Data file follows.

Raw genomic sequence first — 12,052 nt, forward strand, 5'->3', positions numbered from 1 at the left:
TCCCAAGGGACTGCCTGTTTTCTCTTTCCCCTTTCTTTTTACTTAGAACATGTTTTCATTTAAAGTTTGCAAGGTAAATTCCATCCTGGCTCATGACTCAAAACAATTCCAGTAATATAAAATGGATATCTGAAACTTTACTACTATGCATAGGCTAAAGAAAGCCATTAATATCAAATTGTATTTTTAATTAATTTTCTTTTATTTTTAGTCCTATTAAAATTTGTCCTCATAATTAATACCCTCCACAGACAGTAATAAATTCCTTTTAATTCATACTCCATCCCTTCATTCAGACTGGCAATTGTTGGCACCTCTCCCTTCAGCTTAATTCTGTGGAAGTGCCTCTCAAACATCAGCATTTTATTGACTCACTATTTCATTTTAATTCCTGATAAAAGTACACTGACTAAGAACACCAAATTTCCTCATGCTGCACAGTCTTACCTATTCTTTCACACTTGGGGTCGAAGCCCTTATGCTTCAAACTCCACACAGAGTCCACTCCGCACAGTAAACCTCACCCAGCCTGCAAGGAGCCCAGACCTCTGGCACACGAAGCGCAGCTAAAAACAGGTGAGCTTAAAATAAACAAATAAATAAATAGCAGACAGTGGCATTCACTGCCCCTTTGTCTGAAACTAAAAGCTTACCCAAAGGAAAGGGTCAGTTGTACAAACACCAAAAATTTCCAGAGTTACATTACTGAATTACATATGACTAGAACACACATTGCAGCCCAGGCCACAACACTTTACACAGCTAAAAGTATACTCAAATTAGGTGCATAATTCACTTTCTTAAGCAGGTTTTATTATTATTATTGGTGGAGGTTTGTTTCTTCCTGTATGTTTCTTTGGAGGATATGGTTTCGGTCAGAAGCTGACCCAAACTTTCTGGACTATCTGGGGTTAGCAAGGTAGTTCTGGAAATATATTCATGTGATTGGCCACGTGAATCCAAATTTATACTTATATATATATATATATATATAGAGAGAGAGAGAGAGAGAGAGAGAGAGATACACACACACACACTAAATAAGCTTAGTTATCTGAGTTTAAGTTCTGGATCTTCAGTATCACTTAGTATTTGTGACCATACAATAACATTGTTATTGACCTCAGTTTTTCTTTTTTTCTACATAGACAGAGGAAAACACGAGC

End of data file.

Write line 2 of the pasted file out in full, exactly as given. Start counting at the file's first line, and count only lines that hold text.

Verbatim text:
TCCCAAGGGACTGCCTGTTTTCTCTTTCCCCTTTCTTTTTACTTAGAACATGTTTTCATTTAAAGTTTGCAAGGTAAATTCCATCCTGGCTCATGACTCAAAACAATTCCAGTAATATAAAATGGATATCTGAAACTTTACTACTATGCATAGGCTAAAGAAAGCCATTAATATCAAATTGTATTTTTAATTAATTTTCTTTTATTTTTAGTCCTATTAAAATTTGTCCTCATAATTAATACCCTCCACAGACAGTAATAAATTCCTTTTAATTCATACTCCATCCCTTCATTCAGACTGGCAATTGTTGGCACCTCTCCCTTCAGCTTAATTCTGTGGAAGTGCCTCTCAAACATCAGCATTTTATTGACTCACTATTTCATTTTAATTCCTGATAAAAGTACACTGACTAAGAACACCAAATTTCCTCATGCTGCACAGTCTTACCTATTCTTTCACACTTGGGGTCGAAGCCCTTATGCTTCAAACTCCACACAGAGTCCACTCCGCACAGTAAACCTCACCCAGCCTGCAAGGAGCCCAGACCTCTGGCACACGAAGCGCAGCTAAAAACAGGTGAGCTTAAAATAAACAAATAAATAAATAGCAGACAGTGGCATTCACTGCCCCTTTGTCTGAAACTAAAAGCTTACCCAAAGGAAAGGGTCAGTTGTACAAACACCAAAAATTTCCAGAGTTACATTACTGAATTACATATGACTAGAACACACATTGCAGCCCAGGCCACAACACTTTACACAGCTAAAAGTATACTCAAATTAGGTGCATAATTCACTTTCTTAAGCAGGTTTTATTATTATTATTGGTGGAGGTTTGTTTCTTCCTGTATGTTTCTTTGGAGGATATGGTTTCGGTCAGAAGCTGACCCAAACTTTCTGGACTATCTGGGGTTAGCAAGGTAGTTCTGGAAATATATTCATGTGATTGGCCACGTGAATCCAAATTTATACTTATATATATATATATATATATAGAGAGAGAGAGAGAGAGAGAGAGAGAGATACACACACACACACTAAATAAGCTTAGTTATCTGAGTTTAAGTTCTGGATCTTCAGTATCACTTAGTATTTGTGACCATACAATAACATTGTTATTGACCTCAGTTTTTCTTTTTTTCTACATAGACAGAGGAAAACACGAGC